Director: Joe Carnahan
Date: March 5
R | 1 hour 41 minutes
In theory, director Joe Carnahan’s latest hyper-macho action movie “Boss Level” is a forgettable, but tolerable entry in the never-ending cycle of streaming service dumps that has replaced the straight-to-DVD industry.
In practice, it’s one of the worst films of the last decade, a scourge on the concept of filmed media and an insult to its viewers.
Starring Frank Grillo as retired special forces soldier Roy Pulver, the film is yet another “Groundhog Day” riff, beginning with Pulver narrowly evading assassination-by-machete, then dispatching an array of henchman while Grillo provides the worst stream-of-consciousness narrated exposition ever recorded.
Basically, Pulver is just a normal dude’s dude with highly specialized military training, an ex-wife (Naomi Watts) and a drinking problem. He normally likes to chill out and be buff in his luxury apartment, but his ex is a high-tech, super secret scientist, and ever since he visited her at work yesterday, he’s stuck in this freaking time loop! Every time he dies, he wakes up back at the start — what’s up with that?
Grillo’s narration isn’t quite that bad, but it’s close, and it continues for nearly the film’s entire runtime.
Premise established, Pulver begins going about his day. At his first stop, it becomes clear Carnahan and his co-writers Chris and Eddie Borey don’t really understand time-loop movies beyond their visual appeals.
Pulver has no real routine — he just goes to a bar after evading assassination, then drinks until his assassins catch up and finish the job. That’s a fine modulation of the format, except for the film’s inability to actually modulate the format.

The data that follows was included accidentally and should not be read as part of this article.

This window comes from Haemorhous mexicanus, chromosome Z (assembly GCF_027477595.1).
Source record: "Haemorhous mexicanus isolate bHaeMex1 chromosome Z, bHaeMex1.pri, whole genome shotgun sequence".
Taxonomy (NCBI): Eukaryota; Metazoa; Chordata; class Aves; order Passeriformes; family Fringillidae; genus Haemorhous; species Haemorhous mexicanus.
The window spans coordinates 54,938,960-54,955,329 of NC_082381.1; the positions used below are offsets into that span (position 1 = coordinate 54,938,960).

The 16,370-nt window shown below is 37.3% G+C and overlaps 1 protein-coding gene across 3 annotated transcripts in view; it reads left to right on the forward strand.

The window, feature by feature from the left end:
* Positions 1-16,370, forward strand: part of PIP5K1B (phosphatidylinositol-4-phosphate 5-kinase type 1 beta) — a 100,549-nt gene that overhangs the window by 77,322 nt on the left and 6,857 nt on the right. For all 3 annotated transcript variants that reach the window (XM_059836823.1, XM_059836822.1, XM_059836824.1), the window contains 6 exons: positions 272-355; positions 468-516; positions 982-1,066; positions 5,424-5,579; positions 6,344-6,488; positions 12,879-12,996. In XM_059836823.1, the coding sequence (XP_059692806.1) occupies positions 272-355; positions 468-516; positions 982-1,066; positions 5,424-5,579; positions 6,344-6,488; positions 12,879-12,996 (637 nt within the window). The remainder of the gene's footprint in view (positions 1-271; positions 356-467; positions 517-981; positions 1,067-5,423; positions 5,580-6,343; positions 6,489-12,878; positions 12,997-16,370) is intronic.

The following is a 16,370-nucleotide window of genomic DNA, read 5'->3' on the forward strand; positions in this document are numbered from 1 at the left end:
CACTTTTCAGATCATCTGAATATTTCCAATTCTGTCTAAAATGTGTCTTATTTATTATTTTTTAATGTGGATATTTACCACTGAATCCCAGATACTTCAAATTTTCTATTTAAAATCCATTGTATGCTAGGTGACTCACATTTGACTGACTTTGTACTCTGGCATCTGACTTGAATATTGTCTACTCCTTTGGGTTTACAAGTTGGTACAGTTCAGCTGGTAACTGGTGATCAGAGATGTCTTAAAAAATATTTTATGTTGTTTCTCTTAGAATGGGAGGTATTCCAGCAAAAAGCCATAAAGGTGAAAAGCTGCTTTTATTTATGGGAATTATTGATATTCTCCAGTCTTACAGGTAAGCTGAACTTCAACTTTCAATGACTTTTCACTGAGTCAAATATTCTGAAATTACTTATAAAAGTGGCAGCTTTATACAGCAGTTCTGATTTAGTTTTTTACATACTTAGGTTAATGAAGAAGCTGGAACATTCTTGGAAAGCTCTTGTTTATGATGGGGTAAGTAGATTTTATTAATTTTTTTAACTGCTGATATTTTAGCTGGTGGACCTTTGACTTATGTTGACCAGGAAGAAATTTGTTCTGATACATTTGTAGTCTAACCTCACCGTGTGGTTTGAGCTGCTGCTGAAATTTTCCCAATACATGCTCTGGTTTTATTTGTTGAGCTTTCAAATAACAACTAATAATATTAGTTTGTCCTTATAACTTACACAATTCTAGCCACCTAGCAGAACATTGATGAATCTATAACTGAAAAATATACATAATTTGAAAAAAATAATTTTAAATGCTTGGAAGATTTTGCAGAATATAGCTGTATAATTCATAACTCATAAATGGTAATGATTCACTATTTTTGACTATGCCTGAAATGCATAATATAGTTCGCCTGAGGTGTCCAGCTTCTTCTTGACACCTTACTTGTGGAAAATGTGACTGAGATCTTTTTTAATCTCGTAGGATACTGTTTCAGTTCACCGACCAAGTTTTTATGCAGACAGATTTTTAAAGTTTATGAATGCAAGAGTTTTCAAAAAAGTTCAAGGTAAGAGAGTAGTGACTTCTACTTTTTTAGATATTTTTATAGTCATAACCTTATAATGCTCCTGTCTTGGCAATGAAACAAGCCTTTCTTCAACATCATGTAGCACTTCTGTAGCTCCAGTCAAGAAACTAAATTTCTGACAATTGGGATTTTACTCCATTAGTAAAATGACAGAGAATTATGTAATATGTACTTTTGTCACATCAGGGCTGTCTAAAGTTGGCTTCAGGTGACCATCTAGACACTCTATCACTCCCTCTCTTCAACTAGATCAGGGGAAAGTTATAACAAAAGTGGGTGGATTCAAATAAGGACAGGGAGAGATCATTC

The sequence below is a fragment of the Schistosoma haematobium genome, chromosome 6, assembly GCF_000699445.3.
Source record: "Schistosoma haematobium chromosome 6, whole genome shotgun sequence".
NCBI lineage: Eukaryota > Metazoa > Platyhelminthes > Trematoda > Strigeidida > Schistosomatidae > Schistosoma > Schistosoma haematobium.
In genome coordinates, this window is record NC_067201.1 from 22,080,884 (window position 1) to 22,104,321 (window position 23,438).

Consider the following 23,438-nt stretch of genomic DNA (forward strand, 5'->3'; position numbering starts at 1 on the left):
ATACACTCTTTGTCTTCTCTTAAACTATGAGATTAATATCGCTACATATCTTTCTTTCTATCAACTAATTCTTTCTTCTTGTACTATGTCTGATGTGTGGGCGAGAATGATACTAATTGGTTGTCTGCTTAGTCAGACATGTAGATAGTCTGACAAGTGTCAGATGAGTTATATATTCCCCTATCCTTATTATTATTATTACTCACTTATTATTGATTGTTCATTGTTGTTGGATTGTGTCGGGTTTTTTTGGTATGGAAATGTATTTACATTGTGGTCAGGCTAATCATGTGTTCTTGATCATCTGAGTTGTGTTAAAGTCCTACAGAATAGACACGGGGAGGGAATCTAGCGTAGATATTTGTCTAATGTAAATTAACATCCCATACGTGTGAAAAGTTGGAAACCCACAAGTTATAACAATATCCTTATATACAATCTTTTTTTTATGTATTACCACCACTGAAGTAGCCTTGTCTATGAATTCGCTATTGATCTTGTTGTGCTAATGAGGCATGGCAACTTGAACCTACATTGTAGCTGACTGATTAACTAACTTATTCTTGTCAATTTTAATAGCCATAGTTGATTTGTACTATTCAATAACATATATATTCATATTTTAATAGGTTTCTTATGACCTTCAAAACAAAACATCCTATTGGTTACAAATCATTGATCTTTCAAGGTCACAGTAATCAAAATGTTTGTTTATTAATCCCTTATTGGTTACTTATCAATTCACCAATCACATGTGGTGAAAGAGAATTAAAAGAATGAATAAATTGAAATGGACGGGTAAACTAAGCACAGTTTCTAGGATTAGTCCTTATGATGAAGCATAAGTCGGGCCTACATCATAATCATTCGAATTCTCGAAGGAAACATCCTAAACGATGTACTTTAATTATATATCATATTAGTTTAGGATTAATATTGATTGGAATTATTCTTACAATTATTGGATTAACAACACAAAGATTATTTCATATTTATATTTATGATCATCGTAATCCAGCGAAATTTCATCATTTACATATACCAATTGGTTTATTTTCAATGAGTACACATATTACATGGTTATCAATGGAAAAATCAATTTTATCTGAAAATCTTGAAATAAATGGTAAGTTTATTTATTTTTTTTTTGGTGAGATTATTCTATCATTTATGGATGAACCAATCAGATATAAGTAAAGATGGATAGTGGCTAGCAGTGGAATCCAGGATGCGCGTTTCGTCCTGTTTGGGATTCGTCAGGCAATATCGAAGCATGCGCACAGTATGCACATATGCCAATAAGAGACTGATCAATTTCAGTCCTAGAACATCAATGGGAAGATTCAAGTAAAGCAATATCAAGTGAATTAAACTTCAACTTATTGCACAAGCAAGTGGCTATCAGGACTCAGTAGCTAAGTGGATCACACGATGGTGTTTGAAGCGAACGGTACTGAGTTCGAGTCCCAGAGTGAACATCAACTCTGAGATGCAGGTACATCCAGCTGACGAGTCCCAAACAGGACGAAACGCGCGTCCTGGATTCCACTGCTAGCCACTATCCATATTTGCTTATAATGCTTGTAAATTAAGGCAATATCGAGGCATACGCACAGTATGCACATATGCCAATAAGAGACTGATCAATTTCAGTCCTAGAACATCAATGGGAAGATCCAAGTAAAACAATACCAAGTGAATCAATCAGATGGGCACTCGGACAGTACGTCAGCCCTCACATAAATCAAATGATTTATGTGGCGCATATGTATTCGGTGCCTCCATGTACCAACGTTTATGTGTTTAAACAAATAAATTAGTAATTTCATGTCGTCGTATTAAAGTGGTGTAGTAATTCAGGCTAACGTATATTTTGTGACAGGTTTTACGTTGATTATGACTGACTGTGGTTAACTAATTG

Pulver eventually latches onto the reason for his time loop, and in the process of slaying his assassins realizes he needs sword training. A lucky break, since there’s an expert swordfighter visiting Pulver’s bar of choice on the day he’s doomed to repeat. Carnahan and the Boreys destroy their film’s only distinctive choice, preferring convenience over creativity.
The honest truth is that none of this should matter. Carnahan’s brand is clear — this man is sad, these people want to kill him and if the man kills them he won’t be sad anymore. All that matters is the action, and the film fails there, too.
Grillo is a natural talent, but Carnahan’s film saps all of his charm and reduces his physical skills to nothing through a series of milquetoast action sequences that leave almost no impression. The film’s budget is reportedly near $50 million, and not a cent of it shows up on screen. There are sword fights and gun battles and exploding helicopters, and it all looks terrible.
On top of that, Mel Gibson is back in the saddle and revamping his career as the big bad, Clive Ventor. It’s okay to hire washed-up anti-semites, though — there’s a Nazi character inexplicably inserted in the movie who Pulver shoots “for the Jews,” so Carnahan gets it, you guys!
There’s myriad more beats like this in the film — including a casual one-liner about date rape — but I’ll spare readers the agony. The film is as lazy and careless with its humor as it is with its action and science fiction elements.
In truth, Watts is the film’s best element, and she appears for about 10 minutes as the hastily sketched blonde woman in a lab coat who is Pulver’s ex-wife Jemma Wells.
Carnahan’s film attempts to build momentum with quick pacing and frantic twists, but when he’s given a performer capable of delivering lines that aren’t quips and navigating scenes that aren’t gun battles, he’s completely lost.
“Boss Level” is a puzzle box of shit, a derivative piece of trash disguised as a different piece of also derivative trash with a big tough-guy-who-loves-his-family sticker slapped over the top.
“Boss Level,” rated R, is now streaming on Hulu.